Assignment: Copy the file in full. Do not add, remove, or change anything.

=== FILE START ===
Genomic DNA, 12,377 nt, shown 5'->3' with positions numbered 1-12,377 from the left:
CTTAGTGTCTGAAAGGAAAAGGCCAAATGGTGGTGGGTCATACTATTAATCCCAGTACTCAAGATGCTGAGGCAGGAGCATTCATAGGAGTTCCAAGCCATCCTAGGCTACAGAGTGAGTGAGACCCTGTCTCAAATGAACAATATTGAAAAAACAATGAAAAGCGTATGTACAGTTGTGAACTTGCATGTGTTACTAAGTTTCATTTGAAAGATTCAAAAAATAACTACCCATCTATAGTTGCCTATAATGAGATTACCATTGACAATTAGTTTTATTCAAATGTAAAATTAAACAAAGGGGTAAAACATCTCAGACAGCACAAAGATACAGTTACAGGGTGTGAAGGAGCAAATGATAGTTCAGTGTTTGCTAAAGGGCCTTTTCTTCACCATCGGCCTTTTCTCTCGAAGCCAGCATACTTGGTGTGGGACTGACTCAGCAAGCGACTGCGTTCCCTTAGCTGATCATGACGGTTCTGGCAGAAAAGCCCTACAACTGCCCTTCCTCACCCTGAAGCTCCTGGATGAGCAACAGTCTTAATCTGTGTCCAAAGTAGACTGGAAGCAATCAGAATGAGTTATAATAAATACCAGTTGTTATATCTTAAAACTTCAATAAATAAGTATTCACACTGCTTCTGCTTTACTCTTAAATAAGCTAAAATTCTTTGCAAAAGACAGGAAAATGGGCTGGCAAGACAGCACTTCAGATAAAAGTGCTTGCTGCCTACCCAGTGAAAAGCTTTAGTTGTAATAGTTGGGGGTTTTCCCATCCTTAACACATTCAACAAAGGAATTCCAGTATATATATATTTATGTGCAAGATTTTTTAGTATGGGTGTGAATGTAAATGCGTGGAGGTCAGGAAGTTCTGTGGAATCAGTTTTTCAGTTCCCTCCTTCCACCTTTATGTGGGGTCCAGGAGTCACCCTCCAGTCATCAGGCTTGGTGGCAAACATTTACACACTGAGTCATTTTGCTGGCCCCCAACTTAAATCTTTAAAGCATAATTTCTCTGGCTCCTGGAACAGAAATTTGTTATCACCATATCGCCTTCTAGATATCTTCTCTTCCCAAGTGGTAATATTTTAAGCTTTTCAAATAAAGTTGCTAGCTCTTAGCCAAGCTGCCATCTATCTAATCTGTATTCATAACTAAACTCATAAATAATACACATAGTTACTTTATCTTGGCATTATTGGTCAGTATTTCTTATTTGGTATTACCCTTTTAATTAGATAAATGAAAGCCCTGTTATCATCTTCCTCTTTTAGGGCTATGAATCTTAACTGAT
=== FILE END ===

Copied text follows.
Genomic DNA, 12,377 nt, shown 5'->3' with positions numbered 1-12,377 from the left:
CTTAGTGTCTGAAAGGAAAAGGCCAAATGGTGGTGGGTCATACTATTAATCCCAGTACTCAAGATGCTGAGGCAGGAGCATTCATAGGAGTTCCAAGCCATCCTAGGCTACAGAGTGAGTGAGACCCTGTCTCAAATGAACAATATTGAAAAAACAATGAAAAGCGTATGTACAGTTGTGAACTTGCATGTGTTACTAAGTTTCATTTGAAAGATTCAAAAAATAACTACCCATCTATAGTTGCCTATAATGAGATTACCATTGACAATTAGTTTTATTCAAATGTAAAATTAAACAAAGGGGTAAAACATCTCAGACAGCACAAAGATACAGTTACAGGGTGTGAAGGAGCAAATGATAGTTCAGTGTTTGCTAAAGGGCCTTTTCTTCACCATCGGCCTTTTCTCTCGAAGCCAGCATACTTGGTGTGGGACTGACTCAGCAAGCGACTGCGTTCCCTTAGCTGATCATGACGGTTCTGGCAGAAAAGCCCTACAACTGCCCTTCCTCACCCTGAAGCTCCTGGATGAGCAACAGTCTTAATCTGTGTCCAAAGTAGACTGGAAGCAATCAGAATGAGTTATAATAAATACCAGTTGTTATATCTTAAAACTTCAATAAATAAGTATTCACACTGCTTCTGCTTTACTCTTAAATAAGCTAAAATTCTTTGCAAAAGACAGGAAAATGGGCTGGCAAGACAGCACTTCAGATAAAAGTGCTTGCTGCCTACCCAGTGAAAAGCTTTAGTTGTAATAGTTGGGGGTTTTCCCATCCTTAACACATTCAACAAAGGAATTCCAGTATATATATATTTATGTGCAAGATTTTTTAGTATGGGTGTGAATGTAAATGCGTGGAGGTCAGGAAGTTCTGTGGAATCAGTTTTTCAGTTCCCTCCTTCCACCTTTATGTGGGGTCCAGGAGTCACCCTCCAGTCATCAGGCTTGGTGGCAAACATTTACACACTGAGTCATTTTGCTGGCCCCCAACTTAAATCTTTAAAGCATAATTTCTCTGGCTCCTGGAACAGAAATTTGTTATCACCATATCGCCTTCTAGATATCTTCTCTTCCCAAGTGGTAATATTTTAAGCTTTTCAAATAAAGTTGCTAGCTCTTAGCCAAGCTGCCATCTATCTAATCTGTATTCATAACTAAACTCATAAATAATACACATAGTTACTTTATCTTGGCATTATTGGTCAGTATTTCTTATTTGGTATTACCCTTTTAATTAGATAAATGAAAGCCCTGTTATCATCTTCCTCTTTTAGGGCTATGAATCTTAACTGAT